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NWS_a314
.
Deutsche Welle: “Japan Restricts Chip Smartphone Materials Exports to South Korea”
(Source: Deutsche Welle, 1 July 2019.) [Excerpts.]
 
Companies like Samsung will likely be affected by the new export controls, which followed a series of court rulings demanding that Japan pay compensation to victims of forced labor during WWII.
 
Japan announced on Monday that it would tighten restrictions on exports of high-tech materials used in smartphone displays and chips to South Korea.
 
The country’s Ministry of Economy, Trade and Industry (METI) said the tighter exports controls would go into effect on July 4.
 
They will affect materials such as fluorinated polyimide, resist, and hydrogen fluoride, as well as the transfer of manufacturing technologies, by removing them from a list that allowed expedited export. …

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NWS_a415
.
JS: “Wisconsin Gun Manufacturer Shipped Unmarked Rifles, Pistols to Australian Arms Dealer Illegally”
(Source: Milwaukee Journal Sentinel, 30 June 2019.) [Excerpts.]
 
Wisconsin man has agreed to plead guilty in a scheme to ship illegal guns to an Australian weapons dealer using a crate with a false floor to skirt customs officials.
 
Andy Lloyd Huebschmann of New Holstein pleaded guilty in federal court filings Friday to sending the Australian dealer pistols, rifles and rifle parts to convert semi-automatic guns into fully automatic weapons.
 

Huebschmann owns Germantown-based Thureon Defense LLC and is licensed to manufacture and deal guns, according to the plea agreement. He met Paul Munro of Australia at a Las Vegas gun trade show about seven years ago and Munro persuaded him to ship him Thureon guns under the radar. …

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NWS_a516
.
The Washington Post: “Two Charged in Massive International Arms Smuggling Scheme”
(Source: The Washington Post, 28 June 2019.) [Excerpts.]
 
Two people have been charged in Florida with orchestrating a massive arms smuggling scheme involving thousands of weapons and parts sent to South America, federal officials said Friday.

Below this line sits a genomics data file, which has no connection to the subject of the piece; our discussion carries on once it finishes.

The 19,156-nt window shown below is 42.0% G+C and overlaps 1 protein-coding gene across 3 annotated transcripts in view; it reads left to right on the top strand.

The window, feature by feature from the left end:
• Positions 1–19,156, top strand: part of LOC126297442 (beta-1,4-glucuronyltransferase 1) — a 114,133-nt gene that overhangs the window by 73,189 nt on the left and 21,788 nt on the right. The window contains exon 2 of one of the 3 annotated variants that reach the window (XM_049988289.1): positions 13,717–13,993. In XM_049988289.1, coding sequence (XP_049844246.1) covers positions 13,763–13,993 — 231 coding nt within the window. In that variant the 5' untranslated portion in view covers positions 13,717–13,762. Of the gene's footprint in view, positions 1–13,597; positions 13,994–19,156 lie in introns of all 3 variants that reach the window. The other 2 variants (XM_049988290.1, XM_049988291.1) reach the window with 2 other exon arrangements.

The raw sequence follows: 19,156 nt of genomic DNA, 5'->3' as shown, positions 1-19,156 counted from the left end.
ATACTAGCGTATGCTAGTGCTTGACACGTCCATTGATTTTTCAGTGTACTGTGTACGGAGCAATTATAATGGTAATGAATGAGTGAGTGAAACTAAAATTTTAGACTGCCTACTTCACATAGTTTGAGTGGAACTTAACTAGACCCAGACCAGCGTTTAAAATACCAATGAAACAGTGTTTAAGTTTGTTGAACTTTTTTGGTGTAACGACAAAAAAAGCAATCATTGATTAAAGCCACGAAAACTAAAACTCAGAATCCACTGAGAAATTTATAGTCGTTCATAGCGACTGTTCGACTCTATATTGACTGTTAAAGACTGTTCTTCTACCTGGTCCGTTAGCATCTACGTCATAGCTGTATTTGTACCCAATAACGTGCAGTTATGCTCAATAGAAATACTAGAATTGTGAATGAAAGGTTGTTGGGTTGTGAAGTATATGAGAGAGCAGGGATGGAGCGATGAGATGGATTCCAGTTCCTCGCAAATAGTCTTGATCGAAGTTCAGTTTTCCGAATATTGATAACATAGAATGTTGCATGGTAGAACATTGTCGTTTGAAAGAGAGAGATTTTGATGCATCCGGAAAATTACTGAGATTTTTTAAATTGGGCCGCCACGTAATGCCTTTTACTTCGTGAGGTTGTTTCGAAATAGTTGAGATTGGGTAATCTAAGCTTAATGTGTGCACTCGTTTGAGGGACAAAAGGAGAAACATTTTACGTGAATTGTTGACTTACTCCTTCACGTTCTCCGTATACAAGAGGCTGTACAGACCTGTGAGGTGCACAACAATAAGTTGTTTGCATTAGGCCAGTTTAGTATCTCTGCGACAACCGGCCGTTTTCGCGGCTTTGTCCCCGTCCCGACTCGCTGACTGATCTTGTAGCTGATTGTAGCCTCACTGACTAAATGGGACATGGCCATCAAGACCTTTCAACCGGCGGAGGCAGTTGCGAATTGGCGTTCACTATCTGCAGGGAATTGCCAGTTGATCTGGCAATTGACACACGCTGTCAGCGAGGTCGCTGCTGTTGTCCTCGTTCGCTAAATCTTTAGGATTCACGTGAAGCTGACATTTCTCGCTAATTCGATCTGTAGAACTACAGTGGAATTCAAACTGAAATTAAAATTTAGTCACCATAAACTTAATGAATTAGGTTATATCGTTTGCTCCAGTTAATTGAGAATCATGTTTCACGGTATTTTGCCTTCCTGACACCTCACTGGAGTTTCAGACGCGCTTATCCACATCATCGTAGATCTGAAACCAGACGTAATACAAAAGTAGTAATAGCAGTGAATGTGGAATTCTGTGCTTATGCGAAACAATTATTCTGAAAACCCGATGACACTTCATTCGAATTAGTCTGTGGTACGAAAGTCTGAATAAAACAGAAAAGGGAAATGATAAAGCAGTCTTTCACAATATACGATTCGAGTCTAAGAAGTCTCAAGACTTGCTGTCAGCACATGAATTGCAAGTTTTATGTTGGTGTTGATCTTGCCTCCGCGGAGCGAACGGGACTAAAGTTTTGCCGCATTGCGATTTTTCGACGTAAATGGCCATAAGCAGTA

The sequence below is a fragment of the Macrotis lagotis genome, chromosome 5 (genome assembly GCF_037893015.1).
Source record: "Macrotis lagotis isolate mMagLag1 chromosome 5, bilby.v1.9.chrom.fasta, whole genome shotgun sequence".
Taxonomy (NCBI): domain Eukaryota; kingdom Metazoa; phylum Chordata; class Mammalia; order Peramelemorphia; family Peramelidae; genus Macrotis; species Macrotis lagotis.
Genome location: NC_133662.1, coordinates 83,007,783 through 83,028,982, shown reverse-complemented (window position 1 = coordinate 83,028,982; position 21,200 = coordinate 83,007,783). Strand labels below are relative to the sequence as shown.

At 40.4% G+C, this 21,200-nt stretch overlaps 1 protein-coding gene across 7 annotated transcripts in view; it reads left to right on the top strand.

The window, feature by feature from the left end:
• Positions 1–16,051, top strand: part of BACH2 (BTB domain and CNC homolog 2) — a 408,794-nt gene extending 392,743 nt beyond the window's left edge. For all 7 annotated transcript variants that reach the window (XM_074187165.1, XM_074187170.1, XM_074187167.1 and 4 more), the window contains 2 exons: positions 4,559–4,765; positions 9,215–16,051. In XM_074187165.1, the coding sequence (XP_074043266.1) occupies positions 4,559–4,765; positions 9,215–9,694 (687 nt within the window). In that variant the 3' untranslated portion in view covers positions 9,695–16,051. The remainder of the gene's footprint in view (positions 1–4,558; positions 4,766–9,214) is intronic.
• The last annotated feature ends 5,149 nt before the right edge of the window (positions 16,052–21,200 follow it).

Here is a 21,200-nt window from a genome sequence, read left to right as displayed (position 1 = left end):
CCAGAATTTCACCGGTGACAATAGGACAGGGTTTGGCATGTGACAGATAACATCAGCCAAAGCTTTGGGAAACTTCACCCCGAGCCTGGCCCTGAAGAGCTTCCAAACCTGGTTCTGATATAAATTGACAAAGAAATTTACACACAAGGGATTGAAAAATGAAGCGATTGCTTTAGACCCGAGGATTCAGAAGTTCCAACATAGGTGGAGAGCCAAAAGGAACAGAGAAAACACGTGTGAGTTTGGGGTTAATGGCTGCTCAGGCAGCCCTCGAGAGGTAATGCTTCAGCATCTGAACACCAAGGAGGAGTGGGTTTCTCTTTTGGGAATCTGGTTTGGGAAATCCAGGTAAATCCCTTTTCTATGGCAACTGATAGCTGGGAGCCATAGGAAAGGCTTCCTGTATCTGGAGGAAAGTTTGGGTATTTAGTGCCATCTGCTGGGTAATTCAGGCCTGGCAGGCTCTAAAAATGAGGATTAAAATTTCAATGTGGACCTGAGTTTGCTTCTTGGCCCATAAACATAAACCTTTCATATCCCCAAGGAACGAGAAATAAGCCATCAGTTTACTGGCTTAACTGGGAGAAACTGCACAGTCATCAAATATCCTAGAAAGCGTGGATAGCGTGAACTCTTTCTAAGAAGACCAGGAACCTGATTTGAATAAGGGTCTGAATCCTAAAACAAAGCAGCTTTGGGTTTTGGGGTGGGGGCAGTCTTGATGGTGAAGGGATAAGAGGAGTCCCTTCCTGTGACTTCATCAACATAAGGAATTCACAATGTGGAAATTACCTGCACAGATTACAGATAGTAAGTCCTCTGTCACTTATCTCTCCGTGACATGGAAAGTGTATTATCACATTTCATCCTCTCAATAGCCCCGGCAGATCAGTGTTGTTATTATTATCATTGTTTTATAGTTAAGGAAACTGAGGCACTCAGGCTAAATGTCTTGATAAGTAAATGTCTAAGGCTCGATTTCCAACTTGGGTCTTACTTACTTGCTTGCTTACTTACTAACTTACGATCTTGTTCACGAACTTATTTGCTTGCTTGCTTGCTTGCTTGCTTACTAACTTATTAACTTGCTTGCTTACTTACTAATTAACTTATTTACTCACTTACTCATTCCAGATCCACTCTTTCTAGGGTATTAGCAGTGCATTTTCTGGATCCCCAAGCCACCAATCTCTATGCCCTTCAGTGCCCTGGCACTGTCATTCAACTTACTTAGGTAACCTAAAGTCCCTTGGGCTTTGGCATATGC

Homeland Security Investigations officials said at a news conference that authorities seized 5,300 firearms and components, many of them powerful AR-15 rifles. More than two dozen people have been arrested in Argentina, Brazil and the U.S.
 
Matthew Albence, deputy director of U.S. Immigration and Customs Enforcement, said the weapons were mailed in pieces using false labeling from the U.S. to South America and assembled there. The weapons parts were shipped through the U.S. Post Office and other delivery services. …

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COMMCOMMENTARY

COM_a117.
R. Wiese: “Where Did I Come From – Trade Compliance and Country of Origin Claims”

(Source: LinkedIn, 1 July 2019.) [Excerpts.]
 
* Author: Russell Wiese, Esq., Hunt & Hunt Lawyers, +61 3 8602 9231, rwiese@huntvic.com.au.
 
Every import and export declaration requires the importer/exporter to nominate the country of origin of the exported good. While sometimes this information may only be for statistical purposes, it can also determine the duty rate and in some cases, whether or not an import or export is prohibited. Despite the importance of the origin of the goods, there is no easy or uniform test to guide traders, and their services providers, in making origin claims.
 
When to make an origin claim
 
When is an origin claim required